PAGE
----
Two injured teenagers were airlifted to hospital today after a dramatic seven-hour mountain rescue mission when their Duke of Edinburgh team got into trouble in 'terrible' weather conditions.
The boy and girl were rescued off a snow-capped peak by helicopter in the early hours after 'extremely hazardous' wintry conditions hit their expedition along the Pennine Way in the Peak District.
A party of seven Leicestershire teenagers, who are believed to be from the Loughborough area, got into difficulties and called the police for help just before 7pm last night. The police contacted rescuers.
One of the party, who were all around 16 years old, had suffered an injury to his lower leg and was left unable to carry on walking in the hazardous freezing conditions.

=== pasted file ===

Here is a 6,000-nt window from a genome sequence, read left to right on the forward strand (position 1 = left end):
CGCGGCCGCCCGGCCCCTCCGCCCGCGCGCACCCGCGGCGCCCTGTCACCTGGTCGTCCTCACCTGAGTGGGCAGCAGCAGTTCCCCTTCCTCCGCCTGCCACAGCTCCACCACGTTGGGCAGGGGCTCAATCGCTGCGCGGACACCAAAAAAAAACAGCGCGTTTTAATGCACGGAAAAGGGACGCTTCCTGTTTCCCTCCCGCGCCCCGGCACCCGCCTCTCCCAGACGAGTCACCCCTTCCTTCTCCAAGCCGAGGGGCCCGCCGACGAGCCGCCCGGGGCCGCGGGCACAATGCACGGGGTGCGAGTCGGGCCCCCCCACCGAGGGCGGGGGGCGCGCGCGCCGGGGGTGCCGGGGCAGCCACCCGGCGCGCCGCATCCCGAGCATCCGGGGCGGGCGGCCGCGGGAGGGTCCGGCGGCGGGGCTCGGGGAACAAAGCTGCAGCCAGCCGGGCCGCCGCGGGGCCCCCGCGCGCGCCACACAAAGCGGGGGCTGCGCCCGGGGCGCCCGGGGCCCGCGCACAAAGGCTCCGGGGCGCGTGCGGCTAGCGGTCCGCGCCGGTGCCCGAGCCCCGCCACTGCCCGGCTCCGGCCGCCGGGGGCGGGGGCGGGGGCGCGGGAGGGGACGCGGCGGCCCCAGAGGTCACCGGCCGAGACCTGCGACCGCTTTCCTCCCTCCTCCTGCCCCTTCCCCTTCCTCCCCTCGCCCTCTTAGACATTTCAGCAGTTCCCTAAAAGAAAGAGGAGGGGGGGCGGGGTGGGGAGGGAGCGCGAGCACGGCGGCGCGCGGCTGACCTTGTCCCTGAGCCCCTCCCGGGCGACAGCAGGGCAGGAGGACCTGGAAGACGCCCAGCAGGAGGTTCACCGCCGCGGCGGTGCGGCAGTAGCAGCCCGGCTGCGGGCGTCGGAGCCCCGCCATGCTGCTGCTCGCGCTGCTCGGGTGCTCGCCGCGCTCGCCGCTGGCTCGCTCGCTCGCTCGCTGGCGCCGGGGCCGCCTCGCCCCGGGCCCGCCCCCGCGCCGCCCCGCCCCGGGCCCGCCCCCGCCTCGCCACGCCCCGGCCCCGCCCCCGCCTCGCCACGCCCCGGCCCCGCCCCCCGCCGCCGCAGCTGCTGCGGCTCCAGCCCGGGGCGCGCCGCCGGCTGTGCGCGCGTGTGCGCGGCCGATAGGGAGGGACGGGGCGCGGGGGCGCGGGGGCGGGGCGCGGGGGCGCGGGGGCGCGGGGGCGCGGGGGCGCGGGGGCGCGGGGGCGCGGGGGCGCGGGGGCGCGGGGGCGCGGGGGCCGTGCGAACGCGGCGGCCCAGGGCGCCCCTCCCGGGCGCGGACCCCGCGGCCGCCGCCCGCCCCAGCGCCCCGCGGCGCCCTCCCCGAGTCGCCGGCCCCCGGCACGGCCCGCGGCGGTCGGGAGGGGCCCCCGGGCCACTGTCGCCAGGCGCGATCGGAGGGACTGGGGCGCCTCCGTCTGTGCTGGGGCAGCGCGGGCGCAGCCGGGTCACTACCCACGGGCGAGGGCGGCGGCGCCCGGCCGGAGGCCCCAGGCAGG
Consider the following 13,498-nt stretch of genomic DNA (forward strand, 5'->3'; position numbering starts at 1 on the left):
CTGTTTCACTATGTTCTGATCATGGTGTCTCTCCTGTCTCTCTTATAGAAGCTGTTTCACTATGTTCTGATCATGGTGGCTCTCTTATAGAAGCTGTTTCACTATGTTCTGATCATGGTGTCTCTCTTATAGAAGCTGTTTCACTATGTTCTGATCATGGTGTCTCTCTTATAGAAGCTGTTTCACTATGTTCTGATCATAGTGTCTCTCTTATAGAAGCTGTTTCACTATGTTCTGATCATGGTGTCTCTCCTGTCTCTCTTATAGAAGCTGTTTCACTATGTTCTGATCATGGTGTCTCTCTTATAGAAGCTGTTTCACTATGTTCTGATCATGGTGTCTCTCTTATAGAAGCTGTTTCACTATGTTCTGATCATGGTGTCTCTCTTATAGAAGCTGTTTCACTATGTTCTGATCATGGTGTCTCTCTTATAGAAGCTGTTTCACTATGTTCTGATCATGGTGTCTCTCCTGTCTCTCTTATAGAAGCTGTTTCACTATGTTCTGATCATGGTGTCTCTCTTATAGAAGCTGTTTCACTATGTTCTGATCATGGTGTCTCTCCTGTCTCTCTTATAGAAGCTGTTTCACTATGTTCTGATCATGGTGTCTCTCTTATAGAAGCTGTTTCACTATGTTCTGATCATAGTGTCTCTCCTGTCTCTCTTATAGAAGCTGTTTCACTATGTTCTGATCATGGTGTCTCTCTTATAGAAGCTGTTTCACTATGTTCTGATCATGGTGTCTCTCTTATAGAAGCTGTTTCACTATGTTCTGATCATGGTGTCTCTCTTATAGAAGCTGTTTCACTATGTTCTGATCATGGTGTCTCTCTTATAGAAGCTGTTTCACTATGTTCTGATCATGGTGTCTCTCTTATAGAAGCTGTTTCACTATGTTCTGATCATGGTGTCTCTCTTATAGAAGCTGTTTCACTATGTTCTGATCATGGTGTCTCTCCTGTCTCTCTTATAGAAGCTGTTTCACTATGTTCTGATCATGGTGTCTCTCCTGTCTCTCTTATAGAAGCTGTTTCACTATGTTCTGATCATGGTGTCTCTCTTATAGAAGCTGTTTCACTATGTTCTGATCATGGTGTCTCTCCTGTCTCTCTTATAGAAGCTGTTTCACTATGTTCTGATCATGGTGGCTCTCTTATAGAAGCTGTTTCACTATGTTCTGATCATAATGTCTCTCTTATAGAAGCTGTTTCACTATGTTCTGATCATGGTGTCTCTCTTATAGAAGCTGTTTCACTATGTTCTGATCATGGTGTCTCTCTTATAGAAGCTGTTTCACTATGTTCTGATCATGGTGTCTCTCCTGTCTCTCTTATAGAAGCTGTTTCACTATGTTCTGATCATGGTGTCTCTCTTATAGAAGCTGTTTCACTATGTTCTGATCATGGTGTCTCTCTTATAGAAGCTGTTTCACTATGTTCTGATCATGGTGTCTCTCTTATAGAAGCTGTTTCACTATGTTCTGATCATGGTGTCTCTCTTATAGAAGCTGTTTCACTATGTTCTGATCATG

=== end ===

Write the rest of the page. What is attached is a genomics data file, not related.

They were trapped on a remote part of Black Hill, a 1,900ft summit in the middle of the High Peak, between West Yorkshire and Derbyshire.
Two girls from the group remained with the injured teenage boy while the other four members of the party descended off the hill to safety.
However, when the first mountain rescuers met the stranded trio, it was discovered that one of the girls had suffered a muscle injury and was unable to walk.
In the end, four mountain rescue teams, a total of about 40 people, were drafted in with teams from Oldham, Glossop, Woodhead and Holme Valley involved.
A helicopter from the Coastguard Agency was also called in from Humberside Airport, near Hull, but its approach was hampered by poor visibility in driving sleet and snow.
The pilot was forced to circle the area waiting for conditions to improve, but had to divert to Manchester Airport to refuel.
The mountain rescue